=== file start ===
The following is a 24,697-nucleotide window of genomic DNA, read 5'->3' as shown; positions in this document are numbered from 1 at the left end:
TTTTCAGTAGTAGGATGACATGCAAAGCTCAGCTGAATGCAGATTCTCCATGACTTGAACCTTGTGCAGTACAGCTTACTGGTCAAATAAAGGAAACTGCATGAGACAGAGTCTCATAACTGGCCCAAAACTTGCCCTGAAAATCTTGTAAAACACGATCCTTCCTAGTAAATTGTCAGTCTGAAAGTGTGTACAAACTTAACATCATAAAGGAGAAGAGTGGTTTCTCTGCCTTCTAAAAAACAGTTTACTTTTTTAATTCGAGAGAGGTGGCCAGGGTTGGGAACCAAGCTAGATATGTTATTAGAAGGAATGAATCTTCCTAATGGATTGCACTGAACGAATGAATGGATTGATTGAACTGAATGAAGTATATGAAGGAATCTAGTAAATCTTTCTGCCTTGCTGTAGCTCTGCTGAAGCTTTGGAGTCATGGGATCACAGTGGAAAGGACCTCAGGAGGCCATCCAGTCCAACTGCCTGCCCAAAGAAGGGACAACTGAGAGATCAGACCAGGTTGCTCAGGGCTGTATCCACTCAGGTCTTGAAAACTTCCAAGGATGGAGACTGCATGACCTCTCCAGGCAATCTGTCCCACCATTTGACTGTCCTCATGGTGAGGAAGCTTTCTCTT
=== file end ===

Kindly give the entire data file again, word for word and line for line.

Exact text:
The following is a 24,697-nucleotide window of genomic DNA, read 5'->3' as shown; positions in this document are numbered from 1 at the left end:
TTTTCAGTAGTAGGATGACATGCAAAGCTCAGCTGAATGCAGATTCTCCATGACTTGAACCTTGTGCAGTACAGCTTACTGGTCAAATAAAGGAAACTGCATGAGACAGAGTCTCATAACTGGCCCAAAACTTGCCCTGAAAATCTTGTAAAACACGATCCTTCCTAGTAAATTGTCAGTCTGAAAGTGTGTACAAACTTAACATCATAAAGGAGAAGAGTGGTTTCTCTGCCTTCTAAAAAACAGTTTACTTTTTTAATTCGAGAGAGGTGGCCAGGGTTGGGAACCAAGCTAGATATGTTATTAGAAGGAATGAATCTTCCTAATGGATTGCACTGAACGAATGAATGGATTGATTGAACTGAATGAAGTATATGAAGGAATCTAGTAAATCTTTCTGCCTTGCTGTAGCTCTGCTGAAGCTTTGGAGTCATGGGATCACAGTGGAAAGGACCTCAGGAGGCCATCCAGTCCAACTGCCTGCCCAAAGAAGGGACAACTGAGAGATCAGACCAGGTTGCTCAGGGCTGTATCCACTCAGGTCTTGAAAACTTCCAAGGATGGAGACTGCATGACCTCTCCAGGCAATCTGTCCCACCATTTGACTGTCCTCATGGTGAGGAAGCTTTCTCTT